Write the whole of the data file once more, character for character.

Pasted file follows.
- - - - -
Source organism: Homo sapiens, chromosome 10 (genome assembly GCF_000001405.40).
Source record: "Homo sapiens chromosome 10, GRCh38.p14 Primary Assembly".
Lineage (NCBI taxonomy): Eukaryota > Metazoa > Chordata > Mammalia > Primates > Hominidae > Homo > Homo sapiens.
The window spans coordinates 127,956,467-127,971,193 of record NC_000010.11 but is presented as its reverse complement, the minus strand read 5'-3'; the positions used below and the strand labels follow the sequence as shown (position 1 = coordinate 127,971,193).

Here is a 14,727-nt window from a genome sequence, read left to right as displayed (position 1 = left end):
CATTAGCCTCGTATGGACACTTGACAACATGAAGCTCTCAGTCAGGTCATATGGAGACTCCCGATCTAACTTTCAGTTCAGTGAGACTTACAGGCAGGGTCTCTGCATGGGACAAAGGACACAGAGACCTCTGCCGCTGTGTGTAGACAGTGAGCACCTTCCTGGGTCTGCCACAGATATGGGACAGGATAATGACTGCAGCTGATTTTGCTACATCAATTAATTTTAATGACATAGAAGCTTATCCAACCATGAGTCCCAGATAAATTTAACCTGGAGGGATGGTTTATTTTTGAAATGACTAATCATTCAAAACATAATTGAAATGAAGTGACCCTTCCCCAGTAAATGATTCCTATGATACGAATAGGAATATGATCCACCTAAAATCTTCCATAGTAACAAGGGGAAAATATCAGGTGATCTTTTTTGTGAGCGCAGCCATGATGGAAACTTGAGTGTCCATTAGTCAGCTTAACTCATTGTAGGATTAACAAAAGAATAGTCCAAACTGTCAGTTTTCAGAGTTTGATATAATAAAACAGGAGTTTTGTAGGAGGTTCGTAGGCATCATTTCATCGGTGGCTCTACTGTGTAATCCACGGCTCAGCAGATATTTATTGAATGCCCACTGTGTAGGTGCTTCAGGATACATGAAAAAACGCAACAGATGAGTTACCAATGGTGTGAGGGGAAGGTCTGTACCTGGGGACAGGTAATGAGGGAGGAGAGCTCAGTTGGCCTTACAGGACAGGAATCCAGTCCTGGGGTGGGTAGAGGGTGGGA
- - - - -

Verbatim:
Source organism: Homo sapiens, chromosome 10 (genome assembly GCF_000001405.40).
Source record: "Homo sapiens chromosome 10, GRCh38.p14 Primary Assembly".
Lineage (NCBI taxonomy): Eukaryota > Metazoa > Chordata > Mammalia > Primates > Hominidae > Homo > Homo sapiens.
The window spans coordinates 127,956,467-127,971,193 of record NC_000010.11 but is presented as its reverse complement, the minus strand read 5'-3'; the positions used below and the strand labels follow the sequence as shown (position 1 = coordinate 127,971,193).

Here is a 14,727-nt window from a genome sequence, read left to right as displayed (position 1 = left end):
CATTAGCCTCGTATGGACACTTGACAACATGAAGCTCTCAGTCAGGTCATATGGAGACTCCCGATCTAACTTTCAGTTCAGTGAGACTTACAGGCAGGGTCTCTGCATGGGACAAAGGACACAGAGACCTCTGCCGCTGTGTGTAGACAGTGAGCACCTTCCTGGGTCTGCCACAGATATGGGACAGGATAATGACTGCAGCTGATTTTGCTACATCAATTAATTTTAATGACATAGAAGCTTATCCAACCATGAGTCCCAGATAAATTTAACCTGGAGGGATGGTTTATTTTTGAAATGACTAATCATTCAAAACATAATTGAAATGAAGTGACCCTTCCCCAGTAAATGATTCCTATGATACGAATAGGAATATGATCCACCTAAAATCTTCCATAGTAACAAGGGGAAAATATCAGGTGATCTTTTTTGTGAGCGCAGCCATGATGGAAACTTGAGTGTCCATTAGTCAGCTTAACTCATTGTAGGATTAACAAAAGAATAGTCCAAACTGTCAGTTTTCAGAGTTTGATATAATAAAACAGGAGTTTTGTAGGAGGTTCGTAGGCATCATTTCATCGGTGGCTCTACTGTGTAATCCACGGCTCAGCAGATATTTATTGAATGCCCACTGTGTAGGTGCTTCAGGATACATGAAAAAACGCAACAGATGAGTTACCAATGGTGTGAGGGGAAGGTCTGTACCTGGGGACAGGTAATGAGGGAGGAGAGCTCAGTTGGCCTTACAGGACAGGAATCCAGTCCTGGGGTGGGTAGAGGGTGGGA